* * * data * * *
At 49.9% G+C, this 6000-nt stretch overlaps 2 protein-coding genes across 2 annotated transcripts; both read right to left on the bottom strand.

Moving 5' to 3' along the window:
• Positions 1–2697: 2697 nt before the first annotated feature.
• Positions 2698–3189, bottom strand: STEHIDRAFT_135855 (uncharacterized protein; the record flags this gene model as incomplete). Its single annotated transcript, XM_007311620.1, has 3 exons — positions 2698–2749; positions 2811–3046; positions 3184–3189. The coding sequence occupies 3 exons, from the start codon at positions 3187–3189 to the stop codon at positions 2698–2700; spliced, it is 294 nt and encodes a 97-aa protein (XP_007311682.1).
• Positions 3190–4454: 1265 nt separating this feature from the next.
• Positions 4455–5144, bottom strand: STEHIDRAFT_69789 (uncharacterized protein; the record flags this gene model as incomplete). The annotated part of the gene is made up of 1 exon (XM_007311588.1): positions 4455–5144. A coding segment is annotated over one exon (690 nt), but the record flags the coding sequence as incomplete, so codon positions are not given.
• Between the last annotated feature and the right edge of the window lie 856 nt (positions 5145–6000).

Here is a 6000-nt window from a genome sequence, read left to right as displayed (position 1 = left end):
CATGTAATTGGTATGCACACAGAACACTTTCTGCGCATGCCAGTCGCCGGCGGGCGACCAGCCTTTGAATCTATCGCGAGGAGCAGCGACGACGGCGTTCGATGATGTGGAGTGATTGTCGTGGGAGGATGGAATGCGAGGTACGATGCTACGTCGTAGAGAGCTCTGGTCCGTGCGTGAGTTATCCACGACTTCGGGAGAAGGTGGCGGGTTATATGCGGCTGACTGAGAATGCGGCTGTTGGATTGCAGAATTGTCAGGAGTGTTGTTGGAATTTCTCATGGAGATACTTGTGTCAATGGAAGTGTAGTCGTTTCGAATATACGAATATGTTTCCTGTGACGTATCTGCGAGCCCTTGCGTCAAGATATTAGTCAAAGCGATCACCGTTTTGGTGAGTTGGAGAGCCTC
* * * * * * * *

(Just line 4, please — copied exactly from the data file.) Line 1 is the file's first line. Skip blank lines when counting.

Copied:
• Positions 2698–3189, bottom strand: STEHIDRAFT_135855 (uncharacterized protein; the record flags this gene model as incomplete). Its single annotated transcript, XM_007311620.1, has 3 exons — positions 2698–2749; positions 2811–3046; positions 3184–3189. The coding sequence occupies 3 exons, from the start codon at positions 3187–3189 to the stop codon at positions 2698–2700; spliced, it is 294 nt and encodes a 97-aa protein (XP_007311682.1).